How To Wear A Velvet Jacket

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How To Wear A Velvet Jacket

Words by The Daily Team

27 December 2016

The tactile blazer to see you through the season – whether you’re heading out for dinner or to a festive soirée.

For eveningwear, you can’t go wrong with a tuxedo. It’s tailoring at its most sharp and elegant, and suits everybody. However, you may not be the sort of person who wants to be part of the whole “everybody” thing. And in that case, you should consider the velvet jacket. Beloved by iconoclasts from Mr Bryan Ferry to Mr Jarvis Cocker, it’s a piece that’s just as useful for adding a sense of romantic elegance to a black tie ensemble as it is for hinting at wanton, Byronic abandon in casual wear. If that sounds like it might be up your street, scroll down to discover three illustrations of the art of wearing a velvet jacket, featuring the choicest examples of the form currently available on MR PORTER.

This one is very easy. Swap your regular dinner jacket for a velvet jacket and you’ll go from being the smartest-seeming person in the room to the smartest person to be invited to the after party. Of course, restrictions apply if you’re going to keep it black tie – chiefly that you should stick to black and white in your jacket, shirt and bow tie. No one ever got turned away from anything for wearing a pair of loafers though – this tasselled pair from Burberry is slightly more relaxed than a pair of Oxfords and complements the jacket’s devil-may-care sense of fun nicely.

A hallmark of the rock-inspired look pioneered by Mr Hedi Slimane at Dior Homme in the mid-2000s and, more recently, in his work for Saint Laurent, is the mixing of the super formal with the super casual. If you’re a fan of this particular sartorial idiom, then pairing a velvet jacket with jeans is absolutely fine – just make sure both are black and cut slim for a sharp, rangy silhouette. Here, we’ve finished off the outfit with a pair of Chelsea boots from Saint Laurent and a chain-piped cotton shirt from Givenchy, both of which add a sleek, but not too formal touch to the whole affair.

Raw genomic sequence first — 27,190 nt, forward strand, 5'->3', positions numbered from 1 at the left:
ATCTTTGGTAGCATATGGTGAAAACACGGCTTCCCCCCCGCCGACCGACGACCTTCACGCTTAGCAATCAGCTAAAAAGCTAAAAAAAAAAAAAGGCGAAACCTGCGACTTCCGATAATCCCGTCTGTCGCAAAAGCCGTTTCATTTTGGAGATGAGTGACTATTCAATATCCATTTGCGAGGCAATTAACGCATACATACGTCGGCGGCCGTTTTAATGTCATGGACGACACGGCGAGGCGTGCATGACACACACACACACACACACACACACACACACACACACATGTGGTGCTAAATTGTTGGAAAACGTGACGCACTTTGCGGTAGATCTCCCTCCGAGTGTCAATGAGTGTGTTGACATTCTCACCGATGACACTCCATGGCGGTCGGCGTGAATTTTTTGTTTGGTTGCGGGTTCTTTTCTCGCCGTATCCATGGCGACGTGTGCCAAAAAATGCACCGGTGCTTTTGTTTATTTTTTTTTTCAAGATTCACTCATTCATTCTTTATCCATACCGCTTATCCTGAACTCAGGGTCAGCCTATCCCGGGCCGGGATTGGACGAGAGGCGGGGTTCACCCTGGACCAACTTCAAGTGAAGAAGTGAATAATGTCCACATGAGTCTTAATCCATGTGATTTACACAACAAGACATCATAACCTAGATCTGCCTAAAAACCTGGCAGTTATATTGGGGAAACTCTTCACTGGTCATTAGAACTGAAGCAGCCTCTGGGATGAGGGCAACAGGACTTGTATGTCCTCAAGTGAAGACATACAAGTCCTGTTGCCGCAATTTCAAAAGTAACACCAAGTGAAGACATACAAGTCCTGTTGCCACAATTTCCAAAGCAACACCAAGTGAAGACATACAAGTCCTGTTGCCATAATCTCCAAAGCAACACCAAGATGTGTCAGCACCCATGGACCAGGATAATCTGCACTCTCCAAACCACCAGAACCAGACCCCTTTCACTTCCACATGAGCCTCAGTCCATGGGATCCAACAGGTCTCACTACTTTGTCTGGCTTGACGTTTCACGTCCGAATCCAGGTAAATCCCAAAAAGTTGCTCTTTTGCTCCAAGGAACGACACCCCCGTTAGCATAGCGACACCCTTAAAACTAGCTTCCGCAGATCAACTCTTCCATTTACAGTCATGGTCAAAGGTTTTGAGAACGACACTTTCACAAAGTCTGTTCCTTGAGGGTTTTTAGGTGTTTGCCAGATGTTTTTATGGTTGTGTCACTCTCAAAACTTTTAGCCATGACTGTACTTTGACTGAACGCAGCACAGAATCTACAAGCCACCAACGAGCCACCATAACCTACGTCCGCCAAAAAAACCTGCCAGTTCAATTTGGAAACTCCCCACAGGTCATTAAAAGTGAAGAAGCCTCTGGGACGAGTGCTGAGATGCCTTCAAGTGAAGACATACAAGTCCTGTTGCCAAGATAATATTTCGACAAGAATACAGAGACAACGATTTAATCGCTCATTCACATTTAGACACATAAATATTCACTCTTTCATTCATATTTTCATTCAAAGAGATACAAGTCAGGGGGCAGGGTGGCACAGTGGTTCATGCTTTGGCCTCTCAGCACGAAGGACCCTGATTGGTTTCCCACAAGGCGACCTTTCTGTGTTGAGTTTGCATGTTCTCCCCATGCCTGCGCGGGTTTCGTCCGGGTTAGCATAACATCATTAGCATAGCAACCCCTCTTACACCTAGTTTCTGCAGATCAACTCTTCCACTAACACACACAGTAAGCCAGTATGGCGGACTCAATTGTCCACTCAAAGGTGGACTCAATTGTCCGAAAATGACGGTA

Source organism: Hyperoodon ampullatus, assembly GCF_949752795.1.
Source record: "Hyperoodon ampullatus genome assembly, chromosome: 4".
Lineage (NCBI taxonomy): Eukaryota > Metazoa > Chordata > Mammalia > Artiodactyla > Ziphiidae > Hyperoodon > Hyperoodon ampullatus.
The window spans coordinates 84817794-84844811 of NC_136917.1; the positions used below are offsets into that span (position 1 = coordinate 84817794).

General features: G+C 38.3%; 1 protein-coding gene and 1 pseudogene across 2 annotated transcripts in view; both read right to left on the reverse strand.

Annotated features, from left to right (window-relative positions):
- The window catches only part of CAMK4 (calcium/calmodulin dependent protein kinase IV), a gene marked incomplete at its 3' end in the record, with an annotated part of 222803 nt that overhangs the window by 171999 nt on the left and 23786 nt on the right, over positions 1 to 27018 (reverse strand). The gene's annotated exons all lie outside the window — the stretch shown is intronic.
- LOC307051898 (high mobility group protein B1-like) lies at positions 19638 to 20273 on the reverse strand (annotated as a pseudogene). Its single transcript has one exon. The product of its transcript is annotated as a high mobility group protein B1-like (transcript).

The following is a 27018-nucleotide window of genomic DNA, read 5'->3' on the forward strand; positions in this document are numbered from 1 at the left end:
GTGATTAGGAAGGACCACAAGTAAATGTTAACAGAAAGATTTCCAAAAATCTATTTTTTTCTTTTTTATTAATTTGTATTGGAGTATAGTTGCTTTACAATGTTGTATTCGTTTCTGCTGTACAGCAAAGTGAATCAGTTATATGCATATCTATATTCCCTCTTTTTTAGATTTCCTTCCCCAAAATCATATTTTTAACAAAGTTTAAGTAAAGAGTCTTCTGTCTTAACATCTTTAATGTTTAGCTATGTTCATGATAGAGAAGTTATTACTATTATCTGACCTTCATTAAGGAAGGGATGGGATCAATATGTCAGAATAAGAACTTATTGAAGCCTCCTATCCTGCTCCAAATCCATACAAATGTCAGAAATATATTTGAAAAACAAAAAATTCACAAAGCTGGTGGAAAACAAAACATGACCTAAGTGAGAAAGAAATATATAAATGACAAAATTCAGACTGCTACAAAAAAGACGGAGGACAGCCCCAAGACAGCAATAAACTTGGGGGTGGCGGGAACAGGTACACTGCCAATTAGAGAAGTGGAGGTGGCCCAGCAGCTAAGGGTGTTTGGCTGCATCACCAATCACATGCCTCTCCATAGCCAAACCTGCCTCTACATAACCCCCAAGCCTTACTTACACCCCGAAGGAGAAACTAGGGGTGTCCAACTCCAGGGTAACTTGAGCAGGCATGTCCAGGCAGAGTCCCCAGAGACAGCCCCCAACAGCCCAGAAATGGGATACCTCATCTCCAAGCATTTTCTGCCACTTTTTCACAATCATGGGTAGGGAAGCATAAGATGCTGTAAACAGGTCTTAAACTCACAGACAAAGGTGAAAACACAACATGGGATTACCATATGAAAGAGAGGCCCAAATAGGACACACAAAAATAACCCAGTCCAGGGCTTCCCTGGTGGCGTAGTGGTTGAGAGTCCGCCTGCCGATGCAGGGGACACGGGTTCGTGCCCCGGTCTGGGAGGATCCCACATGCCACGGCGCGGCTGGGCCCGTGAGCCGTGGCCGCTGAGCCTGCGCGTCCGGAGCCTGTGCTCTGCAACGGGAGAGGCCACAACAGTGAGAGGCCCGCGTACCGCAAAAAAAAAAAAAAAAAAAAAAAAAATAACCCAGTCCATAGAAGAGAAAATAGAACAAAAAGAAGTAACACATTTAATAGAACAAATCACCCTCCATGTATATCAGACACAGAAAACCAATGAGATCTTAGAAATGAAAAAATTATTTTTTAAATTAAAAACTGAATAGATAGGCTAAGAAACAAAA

Burgundy is a colour that has become an increasingly popular choice for eveningwear in the past couple of years, presumably because it allows the wearer to make a statement without coming across as too gaudy. This burgundy jacket in particular has a louche mellow feel that makes it perfect for the romantically lit environs of a restaurant or members’ club (should you subscribe to one). For that intimate, indoors, semi-formal feel, we would recommend wearing it with black wool trousers and a black polo neck – with such a rich colour in the jacket you don't want to go overboard elsewhere. Adding a scarf and pocket square can be a nice way to soften the look further, projecting the appearance of a man utterly at ease with his surroundings.